150 IDF bases to finally be connected to sewage systems

For the first time in IDF history, all of its bases, some dating back to the British Mandate, will be connected.

February 11, 2010 04:42
3 minute read.
150 IDF bases to finally be connected to sewage systems

base 88. (photo credit: )


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For the first time in IDF history, all of its bases, some dating back to the British Mandate, will be connected to sewage systems and modern waste treatment centers, if the cabinet approves on Sunday a proposal put forth by the National Infrastructures and Environmental Protection ministries.

The ministries submitted the plan for the three-year project on Wednesday.

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Although the Defense Ministry and the IDF have agreed in principle to the proposal and helped to draft it, they have demanded that its NIS 400 million cost come from sources other than the ministry’s budget, IDF sources told The Jerusalem Post] on Wednesday night.

The plan is to connect the last 150 problematic IDF bases, some of them in remote corners of the country, others more centrally located, to sewage systems and waste treatment centers. The National Infrastructures and Environmental Protection ministries argue that money should come from the Defense Ministry’s budget.

Until now, a variety of solutions were employed. Some of the bases were partially connected to sewage systems, at others the sewage flowed into evaporation pools rather than more modern waste treatment facilities. Some of the treatment was not up to current standards, allowing potentially damaging sewage into the ground or water.

The army responded officially to the proposal by saying, “The IDF is doing all it can to meet the standards set by the Environmental Protection Ministry regarding infrastructure on its bases. The IDF is acting in full cooperation with the ministry to determine the treatment priorities. It is important to note that 40 percent of the IDF’s camps and installations are based on infrastructure from the British Mandate, with all of the issues which that entails.

“Over the last several years, many of the air force, navy and ground forces bases have been connected to regional water treatment facilities, at a cost of tens of millions of shekels. The IDF will continue to strenuously improve and streamline the treatment of this issue.”


The proposal submitted on Wednesday cited the health and environmental risks that would be eliminated by proper sewage treatment. Another benefit would be more reclaimed sewage water for agricultural use, the proposal elaborated.

The savings to the state coffers would also be substantial, because there would no longer be a need to treat new environmental damage, the explanation that was included in the proposal read.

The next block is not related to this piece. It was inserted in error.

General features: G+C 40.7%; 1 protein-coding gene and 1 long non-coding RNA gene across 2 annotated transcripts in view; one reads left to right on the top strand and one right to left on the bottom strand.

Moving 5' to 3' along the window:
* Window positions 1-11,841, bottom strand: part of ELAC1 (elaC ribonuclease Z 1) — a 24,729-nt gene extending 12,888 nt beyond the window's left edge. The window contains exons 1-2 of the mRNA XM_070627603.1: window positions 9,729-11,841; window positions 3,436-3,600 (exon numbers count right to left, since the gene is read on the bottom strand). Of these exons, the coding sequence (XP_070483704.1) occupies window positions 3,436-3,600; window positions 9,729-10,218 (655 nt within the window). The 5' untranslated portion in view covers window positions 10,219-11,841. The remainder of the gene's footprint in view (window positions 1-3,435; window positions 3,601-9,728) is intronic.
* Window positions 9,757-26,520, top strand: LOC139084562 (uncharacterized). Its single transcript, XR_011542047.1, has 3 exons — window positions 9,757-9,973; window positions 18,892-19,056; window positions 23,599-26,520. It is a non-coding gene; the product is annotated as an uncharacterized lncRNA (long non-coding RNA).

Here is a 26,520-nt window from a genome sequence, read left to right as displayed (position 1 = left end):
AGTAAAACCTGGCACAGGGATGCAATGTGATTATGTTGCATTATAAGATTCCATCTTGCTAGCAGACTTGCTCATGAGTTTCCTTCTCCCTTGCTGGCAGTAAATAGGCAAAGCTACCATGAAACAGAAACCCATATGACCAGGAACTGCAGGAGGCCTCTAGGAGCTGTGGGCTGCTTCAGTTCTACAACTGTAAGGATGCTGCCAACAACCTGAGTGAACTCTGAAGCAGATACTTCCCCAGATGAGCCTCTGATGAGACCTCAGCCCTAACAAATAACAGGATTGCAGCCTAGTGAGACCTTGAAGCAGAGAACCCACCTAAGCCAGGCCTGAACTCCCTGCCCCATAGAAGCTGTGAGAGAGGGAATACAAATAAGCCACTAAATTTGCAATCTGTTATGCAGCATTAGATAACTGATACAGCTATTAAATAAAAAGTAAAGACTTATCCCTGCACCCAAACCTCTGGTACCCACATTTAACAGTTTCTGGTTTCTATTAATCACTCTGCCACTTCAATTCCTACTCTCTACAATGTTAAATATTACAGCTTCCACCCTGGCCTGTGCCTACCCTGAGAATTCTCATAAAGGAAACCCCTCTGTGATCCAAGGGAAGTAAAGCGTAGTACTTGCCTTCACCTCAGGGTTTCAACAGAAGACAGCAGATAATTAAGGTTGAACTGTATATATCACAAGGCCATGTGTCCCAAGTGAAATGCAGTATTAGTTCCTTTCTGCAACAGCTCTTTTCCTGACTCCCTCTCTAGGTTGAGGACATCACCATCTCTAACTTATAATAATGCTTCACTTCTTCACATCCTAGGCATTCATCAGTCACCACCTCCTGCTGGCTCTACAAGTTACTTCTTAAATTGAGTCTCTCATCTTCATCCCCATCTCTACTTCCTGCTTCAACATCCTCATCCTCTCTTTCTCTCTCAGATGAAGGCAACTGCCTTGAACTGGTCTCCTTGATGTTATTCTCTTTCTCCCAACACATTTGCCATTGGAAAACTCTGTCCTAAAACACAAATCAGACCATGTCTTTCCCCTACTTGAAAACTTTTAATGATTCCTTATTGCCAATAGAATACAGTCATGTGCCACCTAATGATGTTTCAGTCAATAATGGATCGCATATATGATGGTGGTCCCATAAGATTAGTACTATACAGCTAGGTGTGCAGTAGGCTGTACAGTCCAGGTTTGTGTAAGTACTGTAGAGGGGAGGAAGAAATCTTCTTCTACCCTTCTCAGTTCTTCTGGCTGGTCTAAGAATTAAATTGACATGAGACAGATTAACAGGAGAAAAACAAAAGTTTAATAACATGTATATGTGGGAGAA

An interministerial committee, which included representatives of all the relevant ministries including the Defense Ministry and the IDF, drew up the plan over the course of the past year, in the wake of a State Comptroller Report from 2004 that cited the lack of proper sewage treatment at IDF bases as a major health and environmental hazard.

However, IDF sources essentially said that without outside funding, while more bases would be connected each year, it would not be able to connect all 150 bases to the regional sewage systems within three years. The source said that the army had decided it was a higher priority to spend more money cleaning up its gas stations to prevent ground pollution, and that’s where the big money had been budgeted.

However, some of the bases could very well be abandoned when the IDF moves a large part of its operations to new bases in the Negev. In addition, a new sewage recycling treatment technology was being tested at the Amichai base in the South. If successful, it could turn out to be a good solution for the remote bases, the source added.

Some of the bases to be connected in the next year include Ramat David, Palmahim, Ben-Gurion Airport, Julis, Beit Lid and Sde Dov.

Environmental Protection Minister Gilad Erdan was blunt in the letter he sent to cabinet secretary Zvi Hauser along with the proposal.

“It cannot be that mayors and factory managers are investigated and prosecuted for polluting the environment and the water sources, while at the same time the state does not do all that it can to prevent the grievous pollution caused by these IDF bases,” Erdan wrote.     •

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